An NCAA policy change could allow USC football players to support causes on their jerseys.
Change is coming to the ways college athletes, including USC football players, can express themselves on their jerseys.
On Thursday, the NCAA approved rules allowing football players to wear patches on their uniforms “for commemorative and memorial purposes, as well as to support social justice issues.”
The ruling will also allow players to voice support for causes or memorials with the text on the nameplates.
USC football players could wear patches in 2020, but nameplates should still stay blank.
From a USC perspective, the change should only apply in one area.
Patches make sense, though the NCAA does have some regulatory details on that front. Whatever patch is worn by players must be uniform across the team. While players can opt to wear or not wear the patch, it cannot be a unique individual message.
For example, a patch might show support for the Black Lives Matter movement. It could also call attention to Breast Cancer Awareness Month. It could alternately commemorate an anniversary or memorialize a recently passed alumnus.
The option to use the nameplate on the back of the jersey to make a statement is more complex for USC.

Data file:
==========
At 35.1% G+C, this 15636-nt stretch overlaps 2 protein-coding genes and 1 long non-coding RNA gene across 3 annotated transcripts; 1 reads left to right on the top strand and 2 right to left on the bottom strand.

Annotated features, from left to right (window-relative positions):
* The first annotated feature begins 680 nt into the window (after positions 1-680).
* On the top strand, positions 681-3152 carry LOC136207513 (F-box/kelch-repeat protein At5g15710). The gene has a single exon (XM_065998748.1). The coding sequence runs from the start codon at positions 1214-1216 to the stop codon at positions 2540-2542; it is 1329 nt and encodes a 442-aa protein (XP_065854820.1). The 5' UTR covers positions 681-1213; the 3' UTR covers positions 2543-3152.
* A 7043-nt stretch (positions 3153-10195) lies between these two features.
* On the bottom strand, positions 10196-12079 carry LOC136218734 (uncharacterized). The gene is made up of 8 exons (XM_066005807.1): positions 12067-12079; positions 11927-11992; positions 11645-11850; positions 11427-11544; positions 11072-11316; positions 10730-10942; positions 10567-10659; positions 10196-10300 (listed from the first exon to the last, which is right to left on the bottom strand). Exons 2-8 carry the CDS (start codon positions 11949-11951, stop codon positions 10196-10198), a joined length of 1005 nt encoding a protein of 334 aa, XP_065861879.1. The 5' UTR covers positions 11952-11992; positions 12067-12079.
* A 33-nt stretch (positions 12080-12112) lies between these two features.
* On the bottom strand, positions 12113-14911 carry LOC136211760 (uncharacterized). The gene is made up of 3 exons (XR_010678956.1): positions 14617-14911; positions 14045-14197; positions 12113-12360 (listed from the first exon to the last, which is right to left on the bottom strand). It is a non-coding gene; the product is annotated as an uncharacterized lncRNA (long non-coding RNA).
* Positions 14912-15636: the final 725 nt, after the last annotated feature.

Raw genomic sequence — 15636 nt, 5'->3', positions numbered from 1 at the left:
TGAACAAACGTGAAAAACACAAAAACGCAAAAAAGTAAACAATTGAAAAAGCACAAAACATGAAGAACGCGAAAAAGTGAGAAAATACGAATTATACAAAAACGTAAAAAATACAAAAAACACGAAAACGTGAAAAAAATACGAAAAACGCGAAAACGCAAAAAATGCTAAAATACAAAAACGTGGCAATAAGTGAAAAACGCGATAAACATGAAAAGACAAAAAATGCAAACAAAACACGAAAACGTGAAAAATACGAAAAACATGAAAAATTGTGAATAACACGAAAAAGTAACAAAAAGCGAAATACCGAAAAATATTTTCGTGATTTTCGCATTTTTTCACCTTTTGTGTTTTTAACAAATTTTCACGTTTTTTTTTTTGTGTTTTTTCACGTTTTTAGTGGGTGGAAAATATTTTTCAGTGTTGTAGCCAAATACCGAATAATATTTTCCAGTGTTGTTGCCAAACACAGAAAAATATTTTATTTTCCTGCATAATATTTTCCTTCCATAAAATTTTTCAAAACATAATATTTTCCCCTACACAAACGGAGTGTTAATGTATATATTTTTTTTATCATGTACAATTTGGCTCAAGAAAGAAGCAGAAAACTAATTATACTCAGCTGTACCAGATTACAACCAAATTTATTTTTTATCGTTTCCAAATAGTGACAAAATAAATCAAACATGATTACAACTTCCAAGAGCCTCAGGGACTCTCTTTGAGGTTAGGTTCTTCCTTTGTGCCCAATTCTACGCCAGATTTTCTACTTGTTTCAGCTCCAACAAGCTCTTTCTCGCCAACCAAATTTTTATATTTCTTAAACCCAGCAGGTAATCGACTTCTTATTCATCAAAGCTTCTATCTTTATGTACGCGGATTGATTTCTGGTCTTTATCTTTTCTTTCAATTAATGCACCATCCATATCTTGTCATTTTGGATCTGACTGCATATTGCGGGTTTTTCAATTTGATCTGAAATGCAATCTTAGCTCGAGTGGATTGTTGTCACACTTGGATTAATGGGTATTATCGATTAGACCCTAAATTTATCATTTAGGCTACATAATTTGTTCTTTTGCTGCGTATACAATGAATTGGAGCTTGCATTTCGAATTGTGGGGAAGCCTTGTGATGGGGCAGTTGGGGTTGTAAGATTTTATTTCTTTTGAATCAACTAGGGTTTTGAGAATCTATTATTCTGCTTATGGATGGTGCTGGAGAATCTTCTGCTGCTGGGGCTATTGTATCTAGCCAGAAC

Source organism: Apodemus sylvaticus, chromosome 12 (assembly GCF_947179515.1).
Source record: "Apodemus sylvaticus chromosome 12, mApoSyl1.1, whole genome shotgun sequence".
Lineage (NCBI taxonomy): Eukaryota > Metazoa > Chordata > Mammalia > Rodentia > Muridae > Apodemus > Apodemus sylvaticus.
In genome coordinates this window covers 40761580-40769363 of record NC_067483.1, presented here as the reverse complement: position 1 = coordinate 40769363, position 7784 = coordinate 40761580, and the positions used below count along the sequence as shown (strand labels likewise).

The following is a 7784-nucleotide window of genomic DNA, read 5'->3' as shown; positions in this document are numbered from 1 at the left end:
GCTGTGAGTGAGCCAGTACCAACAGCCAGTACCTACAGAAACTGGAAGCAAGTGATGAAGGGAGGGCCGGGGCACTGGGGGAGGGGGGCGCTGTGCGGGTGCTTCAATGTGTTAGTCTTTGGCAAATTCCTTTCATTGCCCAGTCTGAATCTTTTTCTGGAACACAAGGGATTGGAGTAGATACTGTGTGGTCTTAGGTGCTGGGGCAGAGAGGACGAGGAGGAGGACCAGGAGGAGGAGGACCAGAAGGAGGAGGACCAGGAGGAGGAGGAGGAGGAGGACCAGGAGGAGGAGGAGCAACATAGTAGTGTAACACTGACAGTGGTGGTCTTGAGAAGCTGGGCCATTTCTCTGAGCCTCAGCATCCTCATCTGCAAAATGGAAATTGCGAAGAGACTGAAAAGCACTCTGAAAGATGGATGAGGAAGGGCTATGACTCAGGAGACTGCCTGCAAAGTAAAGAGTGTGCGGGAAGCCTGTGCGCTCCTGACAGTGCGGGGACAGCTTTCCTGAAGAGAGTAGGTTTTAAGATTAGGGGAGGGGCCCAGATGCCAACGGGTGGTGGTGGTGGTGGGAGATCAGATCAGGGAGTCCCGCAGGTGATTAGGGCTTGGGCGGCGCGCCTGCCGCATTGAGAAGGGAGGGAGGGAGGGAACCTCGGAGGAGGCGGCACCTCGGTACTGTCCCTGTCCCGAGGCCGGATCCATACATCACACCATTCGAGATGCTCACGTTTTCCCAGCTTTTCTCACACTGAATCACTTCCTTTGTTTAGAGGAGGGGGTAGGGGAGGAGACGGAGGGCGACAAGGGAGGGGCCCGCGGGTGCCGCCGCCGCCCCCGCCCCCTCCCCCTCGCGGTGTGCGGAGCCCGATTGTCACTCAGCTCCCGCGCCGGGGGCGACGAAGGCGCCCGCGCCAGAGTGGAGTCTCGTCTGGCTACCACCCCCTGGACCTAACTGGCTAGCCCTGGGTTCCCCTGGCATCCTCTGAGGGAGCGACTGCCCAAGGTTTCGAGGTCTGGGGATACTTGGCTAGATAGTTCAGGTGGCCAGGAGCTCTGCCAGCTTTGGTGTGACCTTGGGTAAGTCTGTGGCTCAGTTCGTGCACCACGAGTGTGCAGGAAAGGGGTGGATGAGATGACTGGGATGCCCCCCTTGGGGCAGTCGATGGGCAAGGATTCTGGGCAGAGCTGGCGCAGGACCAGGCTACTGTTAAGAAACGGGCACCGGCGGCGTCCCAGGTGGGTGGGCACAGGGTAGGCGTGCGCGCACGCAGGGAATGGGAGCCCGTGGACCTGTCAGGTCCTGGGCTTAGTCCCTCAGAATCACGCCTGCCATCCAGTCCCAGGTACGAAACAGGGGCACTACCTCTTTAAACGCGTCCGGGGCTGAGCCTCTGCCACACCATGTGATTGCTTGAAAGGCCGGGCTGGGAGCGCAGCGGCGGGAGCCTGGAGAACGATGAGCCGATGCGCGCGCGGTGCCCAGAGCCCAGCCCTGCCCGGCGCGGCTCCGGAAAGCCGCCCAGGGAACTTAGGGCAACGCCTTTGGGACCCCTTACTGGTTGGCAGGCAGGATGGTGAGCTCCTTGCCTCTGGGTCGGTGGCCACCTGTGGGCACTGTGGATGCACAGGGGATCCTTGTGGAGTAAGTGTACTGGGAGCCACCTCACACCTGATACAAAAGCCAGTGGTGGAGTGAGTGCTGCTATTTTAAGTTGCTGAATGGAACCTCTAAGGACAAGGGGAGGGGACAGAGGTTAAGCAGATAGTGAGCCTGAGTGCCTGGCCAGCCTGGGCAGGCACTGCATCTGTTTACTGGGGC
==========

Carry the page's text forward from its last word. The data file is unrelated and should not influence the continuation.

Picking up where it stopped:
The Trojans famously don’t have names on the back of their jerseys. They’re the only FBS program to have never done so.
The mood of the country, particularly among college athletes, is trending towards greater opportunities for expression in sports. The NBA was the first to move towards allowing players to use their jerseys to make statements. However, USC’s tradition of keeping nameplates blank should carry on.
The Trojans expressed their commitment to keeping unique records intact when they backed out of the UC Davis game, which would have been the first FCS game for the program. Notre Dame and UCLA are the only other FBS programs that have never played the lower sub-division.
Tradition does matter.
Players should feel free to stand up for the causes close to their hearts in whatever ways they feel is appropriate.
Penn State was the last of the no-nameplate programs to buck tradition in a bid to celebrate the players who stuck around through sanctions. They decided that gesture was worth it, leaving USC alone in never displaying names on their backs.
Ultimately it should be up to the players to decide. The option to make individual statements might outweigh tradition in their minds.
If so, that’s a reality that USC fans who value the unique traditions of the program will have to accept.
That being said, hopefully players are able to recognize the things that set the Trojans apart from the rest of college football.
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Moreover, the idea behind not wearing names on the back of jerseys is to highlight the importance of the team over the individual. Maintaining that mindset would require unified messaging for the team as a whole. A patch can do that.
The back of the USC jersey should stay blank, just as it has always been.
It’s not about putting tradition ahead of messages or messages ahead of tradition. It’s about letting both thrive side by side.